Artist Kelly Sueda leaves well enough alone to enhance his mid-century modern pad.

As the son of honolulu architect Lloyd Sueda, artist Kelly Sueda grew up knowing and loving the work of Vladimir “Val” Ossipoff. Ossipoff ‘s work inspires such a devout following in Hawai’i that when Sueda heard one was coming on the market in his Maunalani Heights neighborhood, he knew he needed to act fast.

“I came over to the house, saw this view, and I was decided after being here for three minutes,” Kelly says. By the next day, he had an accepted offer on the house and began to plan a painstakingly careful renovation of the structure, which had been left unchanged since Ossipoff designed it for its original owners in 1959.

“I felt the house was so well-designed for the property. Ossipoff really knew about the elements of weather. Because he pushed the house to the very back of the property and shaped it like a “U,” we can be on the lanai and just feel a light breeze even when the trees around us are bent down by wind. The house buffers the wind coming down the mountain.”

But while Ossipoff ‘s designs are brilliant, Kelly acknowledges living within them is not for everyone: “There are a lot of different elevations. They are very open. You are really living inside and outside. The only way into our living room is from the outside of our house.” He and his wife Alexa rejected enclosing the living room because of the way that would have changed the character of the house, but they did zero in on three changes they needed to make to update the home for their family of four: modernize the bathrooms, add an artist’s studio and create an open kitchen.

“My first question was, ‘how are we going to renovate this without destroying the Ossipoffness?'” shares Kelly, who put his own craft to work to make sure any changes would be harmonious with the artistry of a man he so admired. “For every part of the renovation of the house-bathroom, kitchen and studio- I literally sketched a three-dimensional drawing with shading and everything. I did multiple renderings of each possibility.”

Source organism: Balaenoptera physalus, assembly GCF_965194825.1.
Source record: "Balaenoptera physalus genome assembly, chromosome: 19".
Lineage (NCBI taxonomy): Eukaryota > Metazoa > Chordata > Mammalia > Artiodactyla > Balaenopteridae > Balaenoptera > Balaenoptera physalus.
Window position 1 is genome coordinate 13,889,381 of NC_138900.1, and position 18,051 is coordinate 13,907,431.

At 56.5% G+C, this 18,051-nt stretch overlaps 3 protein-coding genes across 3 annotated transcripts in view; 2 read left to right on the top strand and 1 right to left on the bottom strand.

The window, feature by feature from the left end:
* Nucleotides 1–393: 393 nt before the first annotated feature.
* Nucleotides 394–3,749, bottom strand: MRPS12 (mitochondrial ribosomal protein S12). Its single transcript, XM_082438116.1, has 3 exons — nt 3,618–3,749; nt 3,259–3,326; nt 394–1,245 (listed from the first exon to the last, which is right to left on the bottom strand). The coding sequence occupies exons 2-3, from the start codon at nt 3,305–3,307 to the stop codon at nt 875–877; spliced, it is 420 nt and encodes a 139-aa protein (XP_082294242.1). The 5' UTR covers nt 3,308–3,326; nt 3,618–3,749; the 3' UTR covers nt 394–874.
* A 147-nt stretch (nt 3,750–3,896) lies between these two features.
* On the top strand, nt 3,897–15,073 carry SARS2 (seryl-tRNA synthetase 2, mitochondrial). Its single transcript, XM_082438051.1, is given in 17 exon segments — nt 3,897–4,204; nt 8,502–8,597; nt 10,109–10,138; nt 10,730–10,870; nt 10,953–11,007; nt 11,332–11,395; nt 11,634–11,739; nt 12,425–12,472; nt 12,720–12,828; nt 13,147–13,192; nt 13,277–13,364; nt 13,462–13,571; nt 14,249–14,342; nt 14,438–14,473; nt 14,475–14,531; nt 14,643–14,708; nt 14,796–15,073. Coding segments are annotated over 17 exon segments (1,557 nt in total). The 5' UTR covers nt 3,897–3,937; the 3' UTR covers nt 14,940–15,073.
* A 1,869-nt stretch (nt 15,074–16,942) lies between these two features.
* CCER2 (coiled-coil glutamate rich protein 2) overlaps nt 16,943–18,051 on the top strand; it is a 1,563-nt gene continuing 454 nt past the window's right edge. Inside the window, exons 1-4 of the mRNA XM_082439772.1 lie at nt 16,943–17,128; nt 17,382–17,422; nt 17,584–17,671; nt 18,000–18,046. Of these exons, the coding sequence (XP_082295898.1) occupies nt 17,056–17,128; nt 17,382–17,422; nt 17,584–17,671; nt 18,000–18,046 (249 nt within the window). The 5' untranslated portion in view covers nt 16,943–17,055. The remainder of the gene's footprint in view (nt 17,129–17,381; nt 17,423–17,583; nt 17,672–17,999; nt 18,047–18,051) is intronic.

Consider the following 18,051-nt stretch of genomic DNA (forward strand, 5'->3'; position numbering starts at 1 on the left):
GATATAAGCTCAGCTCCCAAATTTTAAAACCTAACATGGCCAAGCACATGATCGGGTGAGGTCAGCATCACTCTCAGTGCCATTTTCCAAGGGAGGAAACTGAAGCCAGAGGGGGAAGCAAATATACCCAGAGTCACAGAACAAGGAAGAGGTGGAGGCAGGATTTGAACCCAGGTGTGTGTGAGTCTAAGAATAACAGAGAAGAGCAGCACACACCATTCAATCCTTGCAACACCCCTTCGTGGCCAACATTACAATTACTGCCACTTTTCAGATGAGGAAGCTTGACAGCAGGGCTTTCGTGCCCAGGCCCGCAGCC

They settled on a single structural change-the removal of a wall to open the kitchen up to the dining room and create an island where the wall had once stood. “But I was painfully aware that some of the materials in this house can’t be replaced,” says Kelly. “I would tell the contractor knocking down that wall, to please keep the redwood so we could use it elsewhere.”

The Suedas repurposed the perfectly aged redwood into new kitchen cabinets and kept the room’s original color palette intact.

“When we started to rip our kitchen out, everyone asked if we wanted the new one to be white. But I wanted it to be this same gray stain. It is gray, but it is so Ossipoff.”

When another Ossipoff aficionado and homeowner walked into the new kitchen and asked what had been changed, Kelly was thrilled.

“If you can’t figure out what we did, that’s a real compliment because that means we kept it in the same style.”

The Suedas flirted with a very different solution for Kelly’s studio. Knowing they would need to build an addition to the left of the home’s entry, they considered doing something dramatically different from Ossipoff’s work.

“We asked, ‘Do we do a fully modern style house that would be so not like Ossipoff; very intentionally different?'” Kelly continues, “I drew up a rendering against pictures of the house, and the modern addition would draw too much of your eye away from the original house. Th ere was no harmony. So we built it in an integrated style.”

Using the same tongue and groove siding and adding a trellis to soften the new studio’s front, the Suedas achieved the harmony they wanted and created a dramatic entertaining area on the studio’s roof.

“We used it as a big extended deck with a hot tub and fire pit,” reveals Kelly. “We used tension wire for the railing to allow it to sort of disappear into its surroundings. When you’re out there, it feels like a contemporary version of an Ossipoff house.”

For some contemporary homeowners, the home’s mid-20th century bedrooms may feel small. But for the Suedas, whose previous master bedroom a was twice the size of their current one, the downsizing was well worth it for the chance to live within the vision Ossipoff had regarding how to live on the top of a mountain with sweeping views of Diamond Head crater and the Pacific.

“I don’t miss a big bedroom at all.

This is the chance to live in a special home. Every time we’ve moved somewhere before, I knew it wasn’t going to be the house,” Kelly admits. “But I could live here for 30 years. Because of my father, I’ve always loved Ossipoff homes. But I never thought I’d be lucky enough to live in one.